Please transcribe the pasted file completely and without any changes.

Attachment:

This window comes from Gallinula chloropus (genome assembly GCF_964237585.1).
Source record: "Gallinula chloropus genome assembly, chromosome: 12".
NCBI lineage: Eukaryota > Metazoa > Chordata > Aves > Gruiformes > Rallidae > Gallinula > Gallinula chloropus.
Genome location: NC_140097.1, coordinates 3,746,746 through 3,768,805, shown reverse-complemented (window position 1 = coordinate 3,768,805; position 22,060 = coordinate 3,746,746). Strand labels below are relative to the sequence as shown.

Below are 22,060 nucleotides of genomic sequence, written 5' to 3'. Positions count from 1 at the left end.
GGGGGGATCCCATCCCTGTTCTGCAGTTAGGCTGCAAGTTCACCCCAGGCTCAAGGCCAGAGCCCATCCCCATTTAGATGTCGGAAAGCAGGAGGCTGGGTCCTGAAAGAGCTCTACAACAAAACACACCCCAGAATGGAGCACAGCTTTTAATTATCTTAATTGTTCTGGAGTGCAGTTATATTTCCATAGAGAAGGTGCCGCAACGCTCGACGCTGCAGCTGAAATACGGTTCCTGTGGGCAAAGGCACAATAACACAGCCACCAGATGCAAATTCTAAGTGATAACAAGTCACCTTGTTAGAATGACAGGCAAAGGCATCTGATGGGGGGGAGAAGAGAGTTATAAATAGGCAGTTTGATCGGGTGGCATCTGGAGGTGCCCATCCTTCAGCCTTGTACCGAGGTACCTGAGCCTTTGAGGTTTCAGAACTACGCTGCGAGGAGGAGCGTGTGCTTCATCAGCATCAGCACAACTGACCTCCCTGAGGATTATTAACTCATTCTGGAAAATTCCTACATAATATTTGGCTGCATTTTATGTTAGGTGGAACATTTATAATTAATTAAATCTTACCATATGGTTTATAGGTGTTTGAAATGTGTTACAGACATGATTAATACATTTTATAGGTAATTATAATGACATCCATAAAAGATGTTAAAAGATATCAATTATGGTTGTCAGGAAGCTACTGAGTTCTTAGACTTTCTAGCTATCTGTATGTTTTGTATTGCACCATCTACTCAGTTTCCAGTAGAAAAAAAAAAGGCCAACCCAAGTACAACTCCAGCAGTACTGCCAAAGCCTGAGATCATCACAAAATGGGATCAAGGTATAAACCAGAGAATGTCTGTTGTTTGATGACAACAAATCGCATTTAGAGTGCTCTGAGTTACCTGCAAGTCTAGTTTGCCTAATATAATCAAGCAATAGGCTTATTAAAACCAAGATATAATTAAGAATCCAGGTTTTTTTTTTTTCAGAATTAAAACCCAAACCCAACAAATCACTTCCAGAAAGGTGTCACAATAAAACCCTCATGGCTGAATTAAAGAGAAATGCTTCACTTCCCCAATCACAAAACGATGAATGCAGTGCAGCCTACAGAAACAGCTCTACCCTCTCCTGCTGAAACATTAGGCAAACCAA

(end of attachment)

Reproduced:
This window comes from Gallinula chloropus (genome assembly GCF_964237585.1).
Source record: "Gallinula chloropus genome assembly, chromosome: 12".
NCBI lineage: Eukaryota > Metazoa > Chordata > Aves > Gruiformes > Rallidae > Gallinula > Gallinula chloropus.
Genome location: NC_140097.1, coordinates 3,746,746 through 3,768,805, shown reverse-complemented (window position 1 = coordinate 3,768,805; position 22,060 = coordinate 3,746,746). Strand labels below are relative to the sequence as shown.

Below are 22,060 nucleotides of genomic sequence, written 5' to 3'. Positions count from 1 at the left end.
GGGGGGATCCCATCCCTGTTCTGCAGTTAGGCTGCAAGTTCACCCCAGGCTCAAGGCCAGAGCCCATCCCCATTTAGATGTCGGAAAGCAGGAGGCTGGGTCCTGAAAGAGCTCTACAACAAAACACACCCCAGAATGGAGCACAGCTTTTAATTATCTTAATTGTTCTGGAGTGCAGTTATATTTCCATAGAGAAGGTGCCGCAACGCTCGACGCTGCAGCTGAAATACGGTTCCTGTGGGCAAAGGCACAATAACACAGCCACCAGATGCAAATTCTAAGTGATAACAAGTCACCTTGTTAGAATGACAGGCAAAGGCATCTGATGGGGGGGAGAAGAGAGTTATAAATAGGCAGTTTGATCGGGTGGCATCTGGAGGTGCCCATCCTTCAGCCTTGTACCGAGGTACCTGAGCCTTTGAGGTTTCAGAACTACGCTGCGAGGAGGAGCGTGTGCTTCATCAGCATCAGCACAACTGACCTCCCTGAGGATTATTAACTCATTCTGGAAAATTCCTACATAATATTTGGCTGCATTTTATGTTAGGTGGAACATTTATAATTAATTAAATCTTACCATATGGTTTATAGGTGTTTGAAATGTGTTACAGACATGATTAATACATTTTATAGGTAATTATAATGACATCCATAAAAGATGTTAAAAGATATCAATTATGGTTGTCAGGAAGCTACTGAGTTCTTAGACTTTCTAGCTATCTGTATGTTTTGTATTGCACCATCTACTCAGTTTCCAGTAGAAAAAAAAAAGGCCAACCCAAGTACAACTCCAGCAGTACTGCCAAAGCCTGAGATCATCACAAAATGGGATCAAGGTATAAACCAGAGAATGTCTGTTGTTTGATGACAACAAATCGCATTTAGAGTGCTCTGAGTTACCTGCAAGTCTAGTTTGCCTAATATAATCAAGCAATAGGCTTATTAAAACCAAGATATAATTAAGAATCCAGGTTTTTTTTTTTTCAGAATTAAAACCCAAACCCAACAAATCACTTCCAGAAAGGTGTCACAATAAAACCCTCATGGCTGAATTAAAGAGAAATGCTTCACTTCCCCAATCACAAAACGATGAATGCAGTGCAGCCTACAGAAACAGCTCTACCCTCTCCTGCTGAAACATTAGGCAAACCAA